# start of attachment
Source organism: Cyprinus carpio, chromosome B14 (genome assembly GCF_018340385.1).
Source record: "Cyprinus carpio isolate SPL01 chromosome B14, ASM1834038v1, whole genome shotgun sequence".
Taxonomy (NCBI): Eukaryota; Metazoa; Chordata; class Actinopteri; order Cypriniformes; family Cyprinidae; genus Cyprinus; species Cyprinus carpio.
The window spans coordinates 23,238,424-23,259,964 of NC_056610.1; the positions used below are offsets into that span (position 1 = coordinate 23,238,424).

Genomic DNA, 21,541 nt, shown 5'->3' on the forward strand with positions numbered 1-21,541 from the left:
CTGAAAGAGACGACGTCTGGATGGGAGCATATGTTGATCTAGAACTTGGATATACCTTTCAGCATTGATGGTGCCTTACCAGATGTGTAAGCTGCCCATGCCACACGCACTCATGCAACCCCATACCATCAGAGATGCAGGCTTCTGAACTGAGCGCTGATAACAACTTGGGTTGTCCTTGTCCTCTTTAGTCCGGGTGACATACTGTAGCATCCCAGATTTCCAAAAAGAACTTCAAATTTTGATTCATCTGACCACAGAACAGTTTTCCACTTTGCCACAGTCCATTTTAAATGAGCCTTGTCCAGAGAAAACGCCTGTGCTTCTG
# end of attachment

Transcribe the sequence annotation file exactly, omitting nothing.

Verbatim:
Source organism: Cyprinus carpio, chromosome B14 (genome assembly GCF_018340385.1).
Source record: "Cyprinus carpio isolate SPL01 chromosome B14, ASM1834038v1, whole genome shotgun sequence".
Taxonomy (NCBI): Eukaryota; Metazoa; Chordata; class Actinopteri; order Cypriniformes; family Cyprinidae; genus Cyprinus; species Cyprinus carpio.
The window spans coordinates 23,238,424-23,259,964 of NC_056610.1; the positions used below are offsets into that span (position 1 = coordinate 23,238,424).

Genomic DNA, 21,541 nt, shown 5'->3' on the forward strand with positions numbered 1-21,541 from the left:
CTGAAAGAGACGACGTCTGGATGGGAGCATATGTTGATCTAGAACTTGGATATACCTTTCAGCATTGATGGTGCCTTACCAGATGTGTAAGCTGCCCATGCCACACGCACTCATGCAACCCCATACCATCAGAGATGCAGGCTTCTGAACTGAGCGCTGATAACAACTTGGGTTGTCCTTGTCCTCTTTAGTCCGGGTGACATACTGTAGCATCCCAGATTTCCAAAAAGAACTTCAAATTTTGATTCATCTGACCACAGAACAGTTTTCCACTTTGCCACAGTCCATTTTAAATGAGCCTTGTCCAGAGAAAACGCCTGTGCTTCTG